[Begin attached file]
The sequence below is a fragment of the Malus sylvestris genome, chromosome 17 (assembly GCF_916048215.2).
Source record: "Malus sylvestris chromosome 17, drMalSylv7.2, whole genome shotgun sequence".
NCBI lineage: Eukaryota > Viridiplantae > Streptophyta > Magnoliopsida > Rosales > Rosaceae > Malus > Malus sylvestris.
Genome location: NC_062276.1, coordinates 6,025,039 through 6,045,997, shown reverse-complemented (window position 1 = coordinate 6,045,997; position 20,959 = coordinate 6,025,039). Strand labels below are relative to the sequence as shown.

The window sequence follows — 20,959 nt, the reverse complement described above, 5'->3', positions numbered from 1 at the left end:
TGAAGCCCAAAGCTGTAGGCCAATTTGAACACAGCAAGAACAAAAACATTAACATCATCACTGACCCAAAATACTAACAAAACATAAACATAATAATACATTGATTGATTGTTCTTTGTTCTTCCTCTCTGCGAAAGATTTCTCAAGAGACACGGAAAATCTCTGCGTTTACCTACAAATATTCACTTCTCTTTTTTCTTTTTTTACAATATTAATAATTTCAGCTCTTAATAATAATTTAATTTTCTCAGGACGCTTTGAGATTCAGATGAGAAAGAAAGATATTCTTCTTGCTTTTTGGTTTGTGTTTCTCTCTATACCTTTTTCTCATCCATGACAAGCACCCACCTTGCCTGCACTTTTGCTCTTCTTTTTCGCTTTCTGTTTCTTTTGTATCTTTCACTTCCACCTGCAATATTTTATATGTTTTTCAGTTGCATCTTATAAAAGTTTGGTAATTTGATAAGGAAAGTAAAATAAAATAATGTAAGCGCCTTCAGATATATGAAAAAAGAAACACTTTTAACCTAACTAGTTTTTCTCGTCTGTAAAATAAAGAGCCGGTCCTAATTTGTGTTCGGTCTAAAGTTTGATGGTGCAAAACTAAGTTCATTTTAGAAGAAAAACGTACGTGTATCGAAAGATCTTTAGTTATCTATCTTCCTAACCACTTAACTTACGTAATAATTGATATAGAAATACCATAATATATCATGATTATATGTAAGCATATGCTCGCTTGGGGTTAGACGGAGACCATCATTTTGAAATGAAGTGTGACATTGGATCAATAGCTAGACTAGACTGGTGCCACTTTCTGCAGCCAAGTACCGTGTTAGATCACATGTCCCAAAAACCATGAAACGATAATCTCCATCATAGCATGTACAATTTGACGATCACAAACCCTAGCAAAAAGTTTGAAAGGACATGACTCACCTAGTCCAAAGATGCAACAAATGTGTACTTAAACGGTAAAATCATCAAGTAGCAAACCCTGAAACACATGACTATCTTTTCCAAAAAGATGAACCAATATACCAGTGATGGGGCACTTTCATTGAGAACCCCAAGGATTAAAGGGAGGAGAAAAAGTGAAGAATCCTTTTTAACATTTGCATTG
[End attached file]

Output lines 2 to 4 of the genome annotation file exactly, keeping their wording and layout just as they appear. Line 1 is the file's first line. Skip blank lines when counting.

Source record: "Malus sylvestris chromosome 17, drMalSylv7.2, whole genome shotgun sequence".
NCBI lineage: Eukaryota > Viridiplantae > Streptophyta > Magnoliopsida > Rosales > Rosaceae > Malus > Malus sylvestris.
Genome location: NC_062276.1, coordinates 6,025,039 through 6,045,997, shown reverse-complemented (window position 1 = coordinate 6,045,997; position 20,959 = coordinate 6,025,039). Strand labels below are relative to the sequence as shown.